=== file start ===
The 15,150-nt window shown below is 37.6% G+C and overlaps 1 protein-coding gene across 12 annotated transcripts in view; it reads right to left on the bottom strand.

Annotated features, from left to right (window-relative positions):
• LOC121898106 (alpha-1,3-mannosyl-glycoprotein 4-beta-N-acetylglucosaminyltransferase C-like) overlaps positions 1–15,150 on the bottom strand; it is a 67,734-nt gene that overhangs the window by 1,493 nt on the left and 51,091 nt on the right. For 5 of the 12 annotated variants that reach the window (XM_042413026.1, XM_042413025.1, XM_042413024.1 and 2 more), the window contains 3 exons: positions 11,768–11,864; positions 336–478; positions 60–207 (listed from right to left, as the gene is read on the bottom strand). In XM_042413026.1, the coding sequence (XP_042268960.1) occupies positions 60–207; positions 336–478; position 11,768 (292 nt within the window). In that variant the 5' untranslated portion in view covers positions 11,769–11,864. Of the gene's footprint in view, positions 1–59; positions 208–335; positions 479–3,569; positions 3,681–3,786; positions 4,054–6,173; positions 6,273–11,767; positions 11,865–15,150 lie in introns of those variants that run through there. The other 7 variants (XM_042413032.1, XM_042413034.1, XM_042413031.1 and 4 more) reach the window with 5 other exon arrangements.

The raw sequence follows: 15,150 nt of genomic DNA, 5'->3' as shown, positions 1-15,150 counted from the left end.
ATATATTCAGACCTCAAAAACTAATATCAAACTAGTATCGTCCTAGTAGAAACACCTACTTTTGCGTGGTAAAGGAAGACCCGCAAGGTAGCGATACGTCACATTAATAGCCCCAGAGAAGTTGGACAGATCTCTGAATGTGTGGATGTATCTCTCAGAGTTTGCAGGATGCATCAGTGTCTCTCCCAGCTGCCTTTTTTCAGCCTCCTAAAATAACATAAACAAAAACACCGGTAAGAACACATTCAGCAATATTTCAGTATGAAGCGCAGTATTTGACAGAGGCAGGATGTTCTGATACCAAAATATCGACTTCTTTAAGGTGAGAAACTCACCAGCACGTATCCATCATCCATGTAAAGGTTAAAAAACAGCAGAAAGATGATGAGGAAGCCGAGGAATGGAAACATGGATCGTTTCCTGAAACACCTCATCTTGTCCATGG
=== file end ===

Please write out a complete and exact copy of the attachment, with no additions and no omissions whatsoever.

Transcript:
The 15,150-nt window shown below is 37.6% G+C and overlaps 1 protein-coding gene across 12 annotated transcripts in view; it reads right to left on the bottom strand.

Annotated features, from left to right (window-relative positions):
• LOC121898106 (alpha-1,3-mannosyl-glycoprotein 4-beta-N-acetylglucosaminyltransferase C-like) overlaps positions 1–15,150 on the bottom strand; it is a 67,734-nt gene that overhangs the window by 1,493 nt on the left and 51,091 nt on the right. For 5 of the 12 annotated variants that reach the window (XM_042413026.1, XM_042413025.1, XM_042413024.1 and 2 more), the window contains 3 exons: positions 11,768–11,864; positions 336–478; positions 60–207 (listed from right to left, as the gene is read on the bottom strand). In XM_042413026.1, the coding sequence (XP_042268960.1) occupies positions 60–207; positions 336–478; position 11,768 (292 nt within the window). In that variant the 5' untranslated portion in view covers positions 11,769–11,864. Of the gene's footprint in view, positions 1–59; positions 208–335; positions 479–3,569; positions 3,681–3,786; positions 4,054–6,173; positions 6,273–11,767; positions 11,865–15,150 lie in introns of those variants that run through there. The other 7 variants (XM_042413032.1, XM_042413034.1, XM_042413031.1 and 4 more) reach the window with 5 other exon arrangements.

The raw sequence follows: 15,150 nt of genomic DNA, 5'->3' as shown, positions 1-15,150 counted from the left end.
ATATATTCAGACCTCAAAAACTAATATCAAACTAGTATCGTCCTAGTAGAAACACCTACTTTTGCGTGGTAAAGGAAGACCCGCAAGGTAGCGATACGTCACATTAATAGCCCCAGAGAAGTTGGACAGATCTCTGAATGTGTGGATGTATCTCTCAGAGTTTGCAGGATGCATCAGTGTCTCTCCCAGCTGCCTTTTTTCAGCCTCCTAAAATAACATAAACAAAAACACCGGTAAGAACACATTCAGCAATATTTCAGTATGAAGCGCAGTATTTGACAGAGGCAGGATGTTCTGATACCAAAATATCGACTTCTTTAAGGTGAGAAACTCACCAGCACGTATCCATCATCCATGTAAAGGTTAAAAAACAGCAGAAAGATGATGAGGAAGCCGAGGAATGGAAACATGGATCGTTTCCTGAAACACCTCATCTTGTCCATGG